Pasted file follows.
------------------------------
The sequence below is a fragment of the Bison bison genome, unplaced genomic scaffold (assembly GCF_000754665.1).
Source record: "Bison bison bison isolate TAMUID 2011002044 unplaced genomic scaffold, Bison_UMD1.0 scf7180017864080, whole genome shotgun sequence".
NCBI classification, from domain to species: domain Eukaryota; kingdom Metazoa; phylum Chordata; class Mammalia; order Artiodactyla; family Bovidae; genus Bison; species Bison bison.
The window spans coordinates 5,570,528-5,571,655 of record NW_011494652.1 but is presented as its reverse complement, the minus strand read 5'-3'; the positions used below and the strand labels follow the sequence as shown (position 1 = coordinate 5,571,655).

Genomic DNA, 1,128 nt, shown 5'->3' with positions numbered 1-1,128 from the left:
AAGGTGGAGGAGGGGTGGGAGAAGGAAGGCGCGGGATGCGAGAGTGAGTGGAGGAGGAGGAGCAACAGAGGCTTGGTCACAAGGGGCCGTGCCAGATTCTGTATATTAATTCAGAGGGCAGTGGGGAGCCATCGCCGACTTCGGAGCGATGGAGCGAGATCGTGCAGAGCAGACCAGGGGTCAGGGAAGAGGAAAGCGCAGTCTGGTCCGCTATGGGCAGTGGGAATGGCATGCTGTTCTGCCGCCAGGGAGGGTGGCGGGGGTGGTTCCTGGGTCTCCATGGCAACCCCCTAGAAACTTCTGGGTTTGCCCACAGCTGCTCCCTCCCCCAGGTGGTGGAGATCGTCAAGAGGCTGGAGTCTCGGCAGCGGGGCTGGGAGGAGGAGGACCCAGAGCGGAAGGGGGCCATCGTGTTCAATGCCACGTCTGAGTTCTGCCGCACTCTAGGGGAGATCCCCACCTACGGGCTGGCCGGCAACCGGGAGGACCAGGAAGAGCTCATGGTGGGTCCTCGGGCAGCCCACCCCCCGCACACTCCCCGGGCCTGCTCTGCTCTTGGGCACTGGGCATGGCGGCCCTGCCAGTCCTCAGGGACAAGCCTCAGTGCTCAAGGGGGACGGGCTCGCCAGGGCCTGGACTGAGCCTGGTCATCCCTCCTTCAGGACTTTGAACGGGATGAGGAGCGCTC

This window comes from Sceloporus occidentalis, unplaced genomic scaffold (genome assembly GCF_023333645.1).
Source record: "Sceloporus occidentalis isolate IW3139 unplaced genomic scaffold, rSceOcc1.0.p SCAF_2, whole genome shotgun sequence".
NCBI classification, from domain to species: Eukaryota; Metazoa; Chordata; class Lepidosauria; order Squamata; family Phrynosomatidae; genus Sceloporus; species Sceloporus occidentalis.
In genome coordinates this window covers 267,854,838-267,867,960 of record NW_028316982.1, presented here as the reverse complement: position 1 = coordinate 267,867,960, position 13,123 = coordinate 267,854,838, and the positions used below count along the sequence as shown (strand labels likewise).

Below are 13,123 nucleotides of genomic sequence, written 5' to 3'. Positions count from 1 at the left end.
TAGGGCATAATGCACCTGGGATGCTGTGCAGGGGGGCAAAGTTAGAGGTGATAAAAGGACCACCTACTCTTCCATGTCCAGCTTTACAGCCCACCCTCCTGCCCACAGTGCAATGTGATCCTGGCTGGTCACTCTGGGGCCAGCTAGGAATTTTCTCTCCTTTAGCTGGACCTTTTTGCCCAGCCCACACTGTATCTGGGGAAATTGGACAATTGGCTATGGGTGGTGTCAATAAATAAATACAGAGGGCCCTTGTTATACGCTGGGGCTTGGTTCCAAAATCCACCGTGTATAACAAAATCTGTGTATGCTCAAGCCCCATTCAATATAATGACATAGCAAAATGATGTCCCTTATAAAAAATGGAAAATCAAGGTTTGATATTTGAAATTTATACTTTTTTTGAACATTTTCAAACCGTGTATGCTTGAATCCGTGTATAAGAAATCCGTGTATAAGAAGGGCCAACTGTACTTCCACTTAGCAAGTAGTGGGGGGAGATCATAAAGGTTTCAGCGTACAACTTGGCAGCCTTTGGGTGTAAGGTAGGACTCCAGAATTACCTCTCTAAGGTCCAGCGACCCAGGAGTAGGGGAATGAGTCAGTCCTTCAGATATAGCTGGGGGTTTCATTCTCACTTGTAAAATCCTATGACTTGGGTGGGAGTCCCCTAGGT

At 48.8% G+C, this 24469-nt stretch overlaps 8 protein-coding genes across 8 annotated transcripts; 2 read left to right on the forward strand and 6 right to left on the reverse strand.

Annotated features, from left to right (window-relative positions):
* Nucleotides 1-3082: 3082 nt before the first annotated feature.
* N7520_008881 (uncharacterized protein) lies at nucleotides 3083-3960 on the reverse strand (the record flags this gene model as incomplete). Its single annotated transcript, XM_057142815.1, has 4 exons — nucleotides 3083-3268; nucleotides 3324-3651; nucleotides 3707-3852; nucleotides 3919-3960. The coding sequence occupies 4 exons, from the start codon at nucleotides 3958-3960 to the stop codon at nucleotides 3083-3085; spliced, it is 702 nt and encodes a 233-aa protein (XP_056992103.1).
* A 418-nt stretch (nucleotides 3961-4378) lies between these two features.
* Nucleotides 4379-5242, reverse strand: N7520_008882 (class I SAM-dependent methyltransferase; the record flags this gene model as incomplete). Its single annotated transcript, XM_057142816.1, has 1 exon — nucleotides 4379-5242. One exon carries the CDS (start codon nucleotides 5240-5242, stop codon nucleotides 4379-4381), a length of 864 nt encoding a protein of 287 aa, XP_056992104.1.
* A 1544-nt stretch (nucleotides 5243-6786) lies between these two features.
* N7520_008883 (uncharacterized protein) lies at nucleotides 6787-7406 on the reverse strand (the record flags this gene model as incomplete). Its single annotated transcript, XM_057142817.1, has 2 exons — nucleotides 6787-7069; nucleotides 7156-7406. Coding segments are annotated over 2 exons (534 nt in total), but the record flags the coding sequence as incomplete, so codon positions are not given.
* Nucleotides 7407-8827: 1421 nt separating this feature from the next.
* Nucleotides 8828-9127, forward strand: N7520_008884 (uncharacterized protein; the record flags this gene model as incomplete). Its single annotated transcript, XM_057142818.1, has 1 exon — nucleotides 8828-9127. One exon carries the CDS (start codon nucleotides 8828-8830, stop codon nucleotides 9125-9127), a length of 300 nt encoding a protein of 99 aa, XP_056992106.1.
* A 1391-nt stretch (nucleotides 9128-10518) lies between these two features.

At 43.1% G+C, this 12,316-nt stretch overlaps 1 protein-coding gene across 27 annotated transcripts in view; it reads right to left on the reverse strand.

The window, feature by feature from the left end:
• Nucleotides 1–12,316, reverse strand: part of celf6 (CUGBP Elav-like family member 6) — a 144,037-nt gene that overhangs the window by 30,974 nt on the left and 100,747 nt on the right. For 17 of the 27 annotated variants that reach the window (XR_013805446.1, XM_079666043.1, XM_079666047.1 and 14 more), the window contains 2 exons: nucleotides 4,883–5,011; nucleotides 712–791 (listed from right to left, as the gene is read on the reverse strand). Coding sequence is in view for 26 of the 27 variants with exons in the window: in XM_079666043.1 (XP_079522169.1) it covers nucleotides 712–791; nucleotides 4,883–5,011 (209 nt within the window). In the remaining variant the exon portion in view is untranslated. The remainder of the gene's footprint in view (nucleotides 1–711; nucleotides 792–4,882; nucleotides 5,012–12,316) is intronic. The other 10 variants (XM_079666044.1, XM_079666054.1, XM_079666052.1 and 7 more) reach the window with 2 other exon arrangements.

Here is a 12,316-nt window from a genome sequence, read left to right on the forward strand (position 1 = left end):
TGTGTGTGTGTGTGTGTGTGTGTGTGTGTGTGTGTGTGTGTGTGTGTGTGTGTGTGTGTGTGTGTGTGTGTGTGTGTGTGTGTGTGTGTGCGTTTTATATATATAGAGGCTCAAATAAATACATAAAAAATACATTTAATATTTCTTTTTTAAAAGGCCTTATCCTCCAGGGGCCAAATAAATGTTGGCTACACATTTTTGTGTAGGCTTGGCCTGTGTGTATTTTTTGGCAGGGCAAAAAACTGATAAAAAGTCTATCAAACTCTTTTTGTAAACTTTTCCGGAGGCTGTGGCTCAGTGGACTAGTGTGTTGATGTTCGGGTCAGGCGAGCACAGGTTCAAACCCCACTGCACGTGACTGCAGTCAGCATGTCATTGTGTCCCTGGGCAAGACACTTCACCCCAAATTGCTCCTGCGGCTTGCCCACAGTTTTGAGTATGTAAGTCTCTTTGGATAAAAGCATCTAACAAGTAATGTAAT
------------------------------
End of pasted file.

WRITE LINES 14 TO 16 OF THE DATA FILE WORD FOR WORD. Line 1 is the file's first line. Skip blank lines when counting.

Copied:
Annotated features, from left to right (window-relative positions):
* Nucleotides 1-3082: 3082 nt before the first annotated feature.
* N7520_008881 (uncharacterized protein) lies at nucleotides 3083-3960 on the reverse strand (the record flags this gene model as incomplete). Its single annotated transcript, XM_057142815.1, has 4 exons — nucleotides 3083-3268; nucleotides 3324-3651; nucleotides 3707-3852; nucleotides 3919-3960. The coding sequence occupies 4 exons, from the start codon at nucleotides 3958-3960 to the stop codon at nucleotides 3083-3085; spliced, it is 702 nt and encodes a 233-aa protein (XP_056992103.1).